“Dogman loved Ms. Rabbit Lady so much he wanted to run deep into the woods with her so he could eat her in privacy.” - Kathy Ruttenberg
Working with only “earth, fire and emotions,” Kathy Ruttenberg's fairytale-like ceramic sculptures create a world that is immediately captivating, but the viewer might be surprised by what’s down the rabbit hole.
Her first show at Stux Gallery, "The Earth Exhales", intersects in sensibility with works by artists such as Adriana Varejão, Arlene Shechet, and Kiki Smith, and may recall the theatricality of Mike Kelley, Louise Bourgeois and Mauricio Cattelan. Her violent and devastating visions are disturbingly peaceful, idyllic and sustainable. Erasing the boundary of the metaphorical and the literal, Ruttenberg’s world is filled with lush foliage, woodland creatures and puzzling, slightly grim yet open-ended reveries of gender relations. Men are always portrayed as animals in gentlemen's clothing, and women are always well-groomed and dressed in rounded skirts. On one hand, men are literally animal-like savages, but at the same time they are native creatures of the woodlands and the earth itself, whereas the female figures are the outsiders, if not intruders. It is hard to tell if they are men masquerading as animals, or vice versa. Death, in works such as “The Moment After”, is the stark aftermath of failed love, but also an opportunity to blossom imaginatively and become one with earth.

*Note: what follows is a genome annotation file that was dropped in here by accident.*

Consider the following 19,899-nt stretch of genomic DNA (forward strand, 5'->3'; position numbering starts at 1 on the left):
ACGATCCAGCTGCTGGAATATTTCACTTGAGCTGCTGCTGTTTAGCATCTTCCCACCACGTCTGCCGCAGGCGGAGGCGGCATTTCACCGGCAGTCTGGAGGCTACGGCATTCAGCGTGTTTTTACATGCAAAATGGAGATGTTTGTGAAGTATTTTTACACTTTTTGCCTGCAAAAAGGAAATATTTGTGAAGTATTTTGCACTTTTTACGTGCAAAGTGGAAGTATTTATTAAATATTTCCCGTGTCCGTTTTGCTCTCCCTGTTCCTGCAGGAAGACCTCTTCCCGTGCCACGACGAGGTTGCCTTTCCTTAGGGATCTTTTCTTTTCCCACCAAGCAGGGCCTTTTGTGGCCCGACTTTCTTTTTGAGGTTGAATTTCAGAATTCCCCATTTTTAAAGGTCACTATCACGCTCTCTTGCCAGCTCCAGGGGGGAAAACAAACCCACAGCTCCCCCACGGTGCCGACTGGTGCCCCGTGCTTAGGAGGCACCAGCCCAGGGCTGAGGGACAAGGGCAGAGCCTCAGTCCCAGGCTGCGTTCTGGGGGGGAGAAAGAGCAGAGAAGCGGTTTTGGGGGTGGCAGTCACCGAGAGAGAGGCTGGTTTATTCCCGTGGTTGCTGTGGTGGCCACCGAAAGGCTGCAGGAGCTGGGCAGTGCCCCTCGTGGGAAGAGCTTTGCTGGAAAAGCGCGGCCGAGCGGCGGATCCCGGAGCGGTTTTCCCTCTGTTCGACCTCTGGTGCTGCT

In “Submission”, a man with a deer’s head holds a woman in a Pieta fashion, but religious weight or any other references to non-romantic aspects of reality dissipate in Ruttenberg's wonderland. Their love story retreat behind their dead-pan, nonchalant expressions, and is instead narrated in a completely carnal and materialized manner: on the man’s back, two windows are carved out to display a mouse and a dog, and an image of a dog man eating her alive is tattooed on his skin. The occurrence of love is commemorated, and her demise and sacrifice are casually noted.
“Ladies Chaste”, a light sculpture, further complicates this discussion. The piece is composed of women alone, but the freedom from the dogman-ruled earth does not translate into relief. Literally suspended from the earth in a bright chandelier, the ladies are dressed in angelic, beribboned white dresses. The flowers that consumed their bodies in “The Moment After” are now uprooted and purely decorative. However, the women are identical, lifeless and stifled, dangling with detached joints like rack of unused puppets. Instead of imagined vegetation, they are consumed and saturated by real, artificial lighting, and have been reduced to a set of commercial light fixtures in exchange for gaining chastity. The burning bulbs echo the firing clay, and this time the agitating heat is tangible as the light casts on the viewer.